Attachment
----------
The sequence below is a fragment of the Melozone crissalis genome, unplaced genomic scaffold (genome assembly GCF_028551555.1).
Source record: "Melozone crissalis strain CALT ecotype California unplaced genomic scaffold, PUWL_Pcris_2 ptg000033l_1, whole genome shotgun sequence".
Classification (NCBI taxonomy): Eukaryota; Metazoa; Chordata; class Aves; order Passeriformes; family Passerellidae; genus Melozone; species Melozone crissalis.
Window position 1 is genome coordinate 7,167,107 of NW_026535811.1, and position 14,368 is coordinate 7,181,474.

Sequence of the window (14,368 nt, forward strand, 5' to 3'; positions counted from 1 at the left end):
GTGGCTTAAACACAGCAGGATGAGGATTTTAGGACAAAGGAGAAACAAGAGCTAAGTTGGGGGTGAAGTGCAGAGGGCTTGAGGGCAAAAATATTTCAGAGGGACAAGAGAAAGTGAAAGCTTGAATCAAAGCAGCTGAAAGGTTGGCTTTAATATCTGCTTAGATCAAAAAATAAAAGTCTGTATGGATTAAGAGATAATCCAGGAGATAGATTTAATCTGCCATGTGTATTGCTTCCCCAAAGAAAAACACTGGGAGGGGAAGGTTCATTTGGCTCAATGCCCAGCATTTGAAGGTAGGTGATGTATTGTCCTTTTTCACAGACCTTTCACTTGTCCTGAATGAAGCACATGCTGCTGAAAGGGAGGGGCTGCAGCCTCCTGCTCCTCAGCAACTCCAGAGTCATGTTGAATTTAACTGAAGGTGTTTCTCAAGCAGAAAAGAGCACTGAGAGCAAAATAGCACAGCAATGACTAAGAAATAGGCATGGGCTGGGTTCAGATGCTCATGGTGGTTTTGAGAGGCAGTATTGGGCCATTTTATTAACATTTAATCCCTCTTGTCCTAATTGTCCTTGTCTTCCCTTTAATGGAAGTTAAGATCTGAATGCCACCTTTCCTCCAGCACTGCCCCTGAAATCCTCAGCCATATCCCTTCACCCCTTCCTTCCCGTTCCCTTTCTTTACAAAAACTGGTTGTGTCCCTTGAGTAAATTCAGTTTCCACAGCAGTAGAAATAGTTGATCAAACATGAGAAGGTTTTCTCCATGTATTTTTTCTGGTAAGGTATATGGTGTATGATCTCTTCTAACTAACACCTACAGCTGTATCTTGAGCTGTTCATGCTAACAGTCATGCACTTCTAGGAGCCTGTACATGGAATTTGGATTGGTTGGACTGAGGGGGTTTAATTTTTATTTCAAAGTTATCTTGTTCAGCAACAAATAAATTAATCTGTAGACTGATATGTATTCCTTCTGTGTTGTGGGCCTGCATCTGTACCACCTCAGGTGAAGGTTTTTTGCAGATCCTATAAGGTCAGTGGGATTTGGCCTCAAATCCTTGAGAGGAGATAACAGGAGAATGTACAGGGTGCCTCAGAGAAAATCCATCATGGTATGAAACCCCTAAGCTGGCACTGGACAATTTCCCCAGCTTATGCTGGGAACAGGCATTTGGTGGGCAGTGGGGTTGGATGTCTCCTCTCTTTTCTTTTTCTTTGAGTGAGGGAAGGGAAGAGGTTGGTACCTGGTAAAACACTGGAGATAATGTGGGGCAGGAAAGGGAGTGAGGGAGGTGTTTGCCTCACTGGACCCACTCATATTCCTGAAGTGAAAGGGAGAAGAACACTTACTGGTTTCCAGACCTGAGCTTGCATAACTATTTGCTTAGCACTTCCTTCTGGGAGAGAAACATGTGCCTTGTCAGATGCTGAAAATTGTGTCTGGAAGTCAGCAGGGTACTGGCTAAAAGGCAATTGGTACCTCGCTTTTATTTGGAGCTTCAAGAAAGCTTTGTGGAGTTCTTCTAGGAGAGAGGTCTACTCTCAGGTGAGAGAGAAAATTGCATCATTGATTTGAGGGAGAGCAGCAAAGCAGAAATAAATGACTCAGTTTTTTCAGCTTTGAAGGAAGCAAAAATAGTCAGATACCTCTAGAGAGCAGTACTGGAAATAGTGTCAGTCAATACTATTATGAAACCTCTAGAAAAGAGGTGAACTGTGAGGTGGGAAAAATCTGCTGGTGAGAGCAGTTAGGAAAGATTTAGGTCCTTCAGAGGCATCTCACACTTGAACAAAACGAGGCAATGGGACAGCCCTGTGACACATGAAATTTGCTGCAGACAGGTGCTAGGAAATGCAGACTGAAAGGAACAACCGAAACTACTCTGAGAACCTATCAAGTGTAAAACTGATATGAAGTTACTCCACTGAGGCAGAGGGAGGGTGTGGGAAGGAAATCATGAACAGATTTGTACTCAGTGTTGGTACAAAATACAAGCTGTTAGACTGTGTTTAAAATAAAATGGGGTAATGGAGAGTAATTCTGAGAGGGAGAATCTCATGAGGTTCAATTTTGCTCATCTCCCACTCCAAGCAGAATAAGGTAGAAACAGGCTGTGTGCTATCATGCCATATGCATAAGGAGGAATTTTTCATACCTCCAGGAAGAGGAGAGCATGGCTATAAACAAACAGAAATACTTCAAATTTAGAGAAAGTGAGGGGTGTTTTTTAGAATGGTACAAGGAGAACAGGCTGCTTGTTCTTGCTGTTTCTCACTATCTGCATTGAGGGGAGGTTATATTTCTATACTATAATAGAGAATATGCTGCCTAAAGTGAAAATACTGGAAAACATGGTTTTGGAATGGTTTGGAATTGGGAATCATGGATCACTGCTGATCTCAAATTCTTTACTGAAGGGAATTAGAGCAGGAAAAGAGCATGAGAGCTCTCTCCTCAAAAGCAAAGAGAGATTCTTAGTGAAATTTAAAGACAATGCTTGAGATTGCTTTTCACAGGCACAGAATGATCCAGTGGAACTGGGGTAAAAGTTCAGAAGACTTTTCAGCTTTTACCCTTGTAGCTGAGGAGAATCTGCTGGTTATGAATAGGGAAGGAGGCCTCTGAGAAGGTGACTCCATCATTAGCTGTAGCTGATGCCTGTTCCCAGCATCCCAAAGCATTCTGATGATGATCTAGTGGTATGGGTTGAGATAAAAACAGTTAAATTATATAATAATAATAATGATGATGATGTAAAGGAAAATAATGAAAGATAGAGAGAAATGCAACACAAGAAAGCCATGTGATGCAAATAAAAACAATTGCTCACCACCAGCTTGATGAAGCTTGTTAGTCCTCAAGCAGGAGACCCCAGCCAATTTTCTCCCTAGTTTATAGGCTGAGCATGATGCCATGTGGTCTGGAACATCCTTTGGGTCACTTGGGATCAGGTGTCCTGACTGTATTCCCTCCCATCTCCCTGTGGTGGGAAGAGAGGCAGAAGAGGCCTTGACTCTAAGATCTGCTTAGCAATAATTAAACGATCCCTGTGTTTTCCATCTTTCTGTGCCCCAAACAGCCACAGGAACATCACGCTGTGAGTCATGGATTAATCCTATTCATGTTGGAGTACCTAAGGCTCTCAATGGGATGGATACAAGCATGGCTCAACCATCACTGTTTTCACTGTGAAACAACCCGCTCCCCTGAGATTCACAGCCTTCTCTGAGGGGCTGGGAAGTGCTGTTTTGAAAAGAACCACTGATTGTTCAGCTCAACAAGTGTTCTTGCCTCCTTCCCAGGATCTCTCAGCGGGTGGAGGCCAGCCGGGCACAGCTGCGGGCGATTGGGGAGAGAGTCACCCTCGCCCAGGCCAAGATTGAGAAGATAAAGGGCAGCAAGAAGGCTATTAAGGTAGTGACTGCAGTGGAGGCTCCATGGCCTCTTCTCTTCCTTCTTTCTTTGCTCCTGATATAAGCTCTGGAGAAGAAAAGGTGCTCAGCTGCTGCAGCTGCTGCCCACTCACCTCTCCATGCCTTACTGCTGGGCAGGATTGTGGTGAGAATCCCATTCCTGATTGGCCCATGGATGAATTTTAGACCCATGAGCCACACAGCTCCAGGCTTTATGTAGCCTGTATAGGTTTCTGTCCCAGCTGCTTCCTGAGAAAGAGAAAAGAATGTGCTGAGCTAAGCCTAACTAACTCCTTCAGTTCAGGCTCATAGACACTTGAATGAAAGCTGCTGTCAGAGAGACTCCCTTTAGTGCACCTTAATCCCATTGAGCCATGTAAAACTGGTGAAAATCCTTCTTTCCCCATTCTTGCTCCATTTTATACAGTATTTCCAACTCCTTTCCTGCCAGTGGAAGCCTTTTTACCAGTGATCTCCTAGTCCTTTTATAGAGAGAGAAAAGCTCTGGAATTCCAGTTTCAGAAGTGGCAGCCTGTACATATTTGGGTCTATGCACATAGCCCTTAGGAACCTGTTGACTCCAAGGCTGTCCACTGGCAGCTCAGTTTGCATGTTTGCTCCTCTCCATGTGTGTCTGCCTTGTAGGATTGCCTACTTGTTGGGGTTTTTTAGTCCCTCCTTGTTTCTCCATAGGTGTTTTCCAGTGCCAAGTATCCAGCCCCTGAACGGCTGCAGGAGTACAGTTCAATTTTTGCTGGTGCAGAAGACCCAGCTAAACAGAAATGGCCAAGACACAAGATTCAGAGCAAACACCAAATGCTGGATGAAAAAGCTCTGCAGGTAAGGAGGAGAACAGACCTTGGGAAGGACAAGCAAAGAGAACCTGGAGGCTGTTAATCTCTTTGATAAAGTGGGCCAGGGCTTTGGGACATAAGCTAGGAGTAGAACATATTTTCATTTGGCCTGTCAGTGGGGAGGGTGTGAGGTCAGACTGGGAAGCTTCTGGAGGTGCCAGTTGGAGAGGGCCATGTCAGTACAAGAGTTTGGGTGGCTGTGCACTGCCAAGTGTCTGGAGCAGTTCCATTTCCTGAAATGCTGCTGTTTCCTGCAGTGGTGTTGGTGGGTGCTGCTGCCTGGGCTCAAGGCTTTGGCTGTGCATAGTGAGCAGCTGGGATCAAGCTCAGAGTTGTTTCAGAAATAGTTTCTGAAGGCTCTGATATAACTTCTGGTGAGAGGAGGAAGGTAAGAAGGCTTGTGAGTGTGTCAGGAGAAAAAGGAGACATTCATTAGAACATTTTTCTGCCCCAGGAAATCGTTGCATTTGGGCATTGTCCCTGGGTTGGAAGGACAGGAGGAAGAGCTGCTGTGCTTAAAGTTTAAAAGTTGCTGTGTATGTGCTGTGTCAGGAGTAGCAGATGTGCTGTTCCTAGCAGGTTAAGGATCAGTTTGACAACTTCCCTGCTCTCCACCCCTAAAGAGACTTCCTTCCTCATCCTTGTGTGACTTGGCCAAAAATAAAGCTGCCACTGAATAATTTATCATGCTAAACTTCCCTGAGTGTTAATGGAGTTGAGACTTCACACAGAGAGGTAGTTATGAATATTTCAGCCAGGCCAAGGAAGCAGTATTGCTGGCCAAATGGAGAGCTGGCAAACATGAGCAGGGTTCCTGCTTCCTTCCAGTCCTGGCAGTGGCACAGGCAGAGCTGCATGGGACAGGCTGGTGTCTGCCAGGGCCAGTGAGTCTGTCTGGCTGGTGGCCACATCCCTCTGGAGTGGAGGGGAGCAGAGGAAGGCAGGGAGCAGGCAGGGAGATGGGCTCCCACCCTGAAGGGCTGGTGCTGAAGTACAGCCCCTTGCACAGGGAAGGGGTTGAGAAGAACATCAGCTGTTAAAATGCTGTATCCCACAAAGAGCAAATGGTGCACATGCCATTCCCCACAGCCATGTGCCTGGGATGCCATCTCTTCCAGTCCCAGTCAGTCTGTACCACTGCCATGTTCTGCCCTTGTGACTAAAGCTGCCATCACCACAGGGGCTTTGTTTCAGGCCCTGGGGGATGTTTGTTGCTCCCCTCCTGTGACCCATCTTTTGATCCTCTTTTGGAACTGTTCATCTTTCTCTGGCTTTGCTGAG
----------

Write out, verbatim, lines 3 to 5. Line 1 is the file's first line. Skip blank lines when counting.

Classification (NCBI taxonomy): Eukaryota; Metazoa; Chordata; class Aves; order Passeriformes; family Passerellidae; genus Melozone; species Melozone crissalis.
Window position 1 is genome coordinate 7,167,107 of NW_026535811.1, and position 14,368 is coordinate 7,181,474.

Sequence of the window (14,368 nt, forward strand, 5' to 3'; positions counted from 1 at the left end):